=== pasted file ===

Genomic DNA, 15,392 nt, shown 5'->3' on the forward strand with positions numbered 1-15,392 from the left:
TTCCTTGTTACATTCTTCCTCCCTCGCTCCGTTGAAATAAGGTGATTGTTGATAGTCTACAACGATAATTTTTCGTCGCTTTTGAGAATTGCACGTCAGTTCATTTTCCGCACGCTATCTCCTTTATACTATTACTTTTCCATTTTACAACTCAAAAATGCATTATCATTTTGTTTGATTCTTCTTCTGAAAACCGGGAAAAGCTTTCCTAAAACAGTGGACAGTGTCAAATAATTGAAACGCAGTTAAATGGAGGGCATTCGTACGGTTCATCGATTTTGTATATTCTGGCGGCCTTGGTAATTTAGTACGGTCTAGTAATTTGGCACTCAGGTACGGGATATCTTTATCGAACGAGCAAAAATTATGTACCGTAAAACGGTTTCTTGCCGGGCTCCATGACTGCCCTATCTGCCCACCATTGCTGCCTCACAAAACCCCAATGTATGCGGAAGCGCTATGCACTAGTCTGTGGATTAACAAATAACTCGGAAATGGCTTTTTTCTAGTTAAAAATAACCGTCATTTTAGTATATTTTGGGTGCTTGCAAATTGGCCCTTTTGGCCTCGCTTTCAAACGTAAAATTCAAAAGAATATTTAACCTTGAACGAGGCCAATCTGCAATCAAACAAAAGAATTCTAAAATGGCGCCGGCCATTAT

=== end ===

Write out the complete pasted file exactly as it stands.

Genomic DNA, 15,392 nt, shown 5'->3' on the forward strand with positions numbered 1-15,392 from the left:
TTCCTTGTTACATTCTTCCTCCCTCGCTCCGTTGAAATAAGGTGATTGTTGATAGTCTACAACGATAATTTTTCGTCGCTTTTGAGAATTGCACGTCAGTTCATTTTCCGCACGCTATCTCCTTTATACTATTACTTTTCCATTTTACAACTCAAAAATGCATTATCATTTTGTTTGATTCTTCTTCTGAAAACCGGGAAAAGCTTTCCTAAAACAGTGGACAGTGTCAAATAATTGAAACGCAGTTAAATGGAGGGCATTCGTACGGTTCATCGATTTTGTATATTCTGGCGGCCTTGGTAATTTAGTACGGTCTAGTAATTTGGCACTCAGGTACGGGATATCTTTATCGAACGAGCAAAAATTATGTACCGTAAAACGGTTTCTTGCCGGGCTCCATGACTGCCCTATCTGCCCACCATTGCTGCCTCACAAAACCCCAATGTATGCGGAAGCGCTATGCACTAGTCTGTGGATTAACAAATAACTCGGAAATGGCTTTTTTCTAGTTAAAAATAACCGTCATTTTAGTATATTTTGGGTGCTTGCAAATTGGCCCTTTTGGCCTCGCTTTCAAACGTAAAATTCAAAAGAATATTTAACCTTGAACGAGGCCAATCTGCAATCAAACAAAAGAATTCTAAAATGGCGCCGGCCATTAT